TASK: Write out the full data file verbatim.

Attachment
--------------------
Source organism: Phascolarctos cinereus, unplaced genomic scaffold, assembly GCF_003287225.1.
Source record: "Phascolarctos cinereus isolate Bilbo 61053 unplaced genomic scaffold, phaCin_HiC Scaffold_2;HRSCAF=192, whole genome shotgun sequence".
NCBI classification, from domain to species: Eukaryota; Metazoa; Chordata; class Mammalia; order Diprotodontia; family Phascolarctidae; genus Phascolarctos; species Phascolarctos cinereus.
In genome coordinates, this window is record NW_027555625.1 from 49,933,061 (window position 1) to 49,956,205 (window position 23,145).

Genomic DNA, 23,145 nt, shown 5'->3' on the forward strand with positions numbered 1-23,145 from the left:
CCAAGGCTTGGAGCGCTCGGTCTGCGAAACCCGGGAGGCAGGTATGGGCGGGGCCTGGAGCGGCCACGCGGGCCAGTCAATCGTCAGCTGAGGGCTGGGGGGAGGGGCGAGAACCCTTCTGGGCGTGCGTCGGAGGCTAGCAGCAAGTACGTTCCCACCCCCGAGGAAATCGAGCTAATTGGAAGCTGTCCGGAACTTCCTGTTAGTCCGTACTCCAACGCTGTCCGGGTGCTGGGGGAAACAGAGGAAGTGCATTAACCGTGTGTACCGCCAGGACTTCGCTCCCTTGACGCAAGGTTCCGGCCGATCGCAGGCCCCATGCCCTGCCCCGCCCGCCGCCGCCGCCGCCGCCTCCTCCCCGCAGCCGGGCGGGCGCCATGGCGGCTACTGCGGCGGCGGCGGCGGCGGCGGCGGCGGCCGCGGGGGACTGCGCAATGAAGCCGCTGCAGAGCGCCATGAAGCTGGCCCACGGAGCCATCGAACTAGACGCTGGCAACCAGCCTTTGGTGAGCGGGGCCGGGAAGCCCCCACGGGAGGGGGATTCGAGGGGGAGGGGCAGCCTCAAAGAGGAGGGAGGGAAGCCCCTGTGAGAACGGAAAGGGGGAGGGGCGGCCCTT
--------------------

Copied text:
Source organism: Phascolarctos cinereus, unplaced genomic scaffold, assembly GCF_003287225.1.
Source record: "Phascolarctos cinereus isolate Bilbo 61053 unplaced genomic scaffold, phaCin_HiC Scaffold_2;HRSCAF=192, whole genome shotgun sequence".
NCBI classification, from domain to species: Eukaryota; Metazoa; Chordata; class Mammalia; order Diprotodontia; family Phascolarctidae; genus Phascolarctos; species Phascolarctos cinereus.
In genome coordinates, this window is record NW_027555625.1 from 49,933,061 (window position 1) to 49,956,205 (window position 23,145).

Genomic DNA, 23,145 nt, shown 5'->3' on the forward strand with positions numbered 1-23,145 from the left:
CCAAGGCTTGGAGCGCTCGGTCTGCGAAACCCGGGAGGCAGGTATGGGCGGGGCCTGGAGCGGCCACGCGGGCCAGTCAATCGTCAGCTGAGGGCTGGGGGGAGGGGCGAGAACCCTTCTGGGCGTGCGTCGGAGGCTAGCAGCAAGTACGTTCCCACCCCCGAGGAAATCGAGCTAATTGGAAGCTGTCCGGAACTTCCTGTTAGTCCGTACTCCAACGCTGTCCGGGTGCTGGGGGAAACAGAGGAAGTGCATTAACCGTGTGTACCGCCAGGACTTCGCTCCCTTGACGCAAGGTTCCGGCCGATCGCAGGCCCCATGCCCTGCCCCGCCCGCCGCCGCCGCCGCCGCCTCCTCCCCGCAGCCGGGCGGGCGCCATGGCGGCTACTGCGGCGGCGGCGGCGGCGGCGGCGGCGGCCGCGGGGGACTGCGCAATGAAGCCGCTGCAGAGCGCCATGAAGCTGGCCCACGGAGCCATCGAACTAGACGCTGGCAACCAGCCTTTGGTGAGCGGGGCCGGGAAGCCCCCACGGGAGGGGGATTCGAGGGGGAGGGGCAGCCTCAAAGAGGAGGGAGGGAAGCCCCTGTGAGAACGGAAAGGGGGAGGGGCGGCCCTT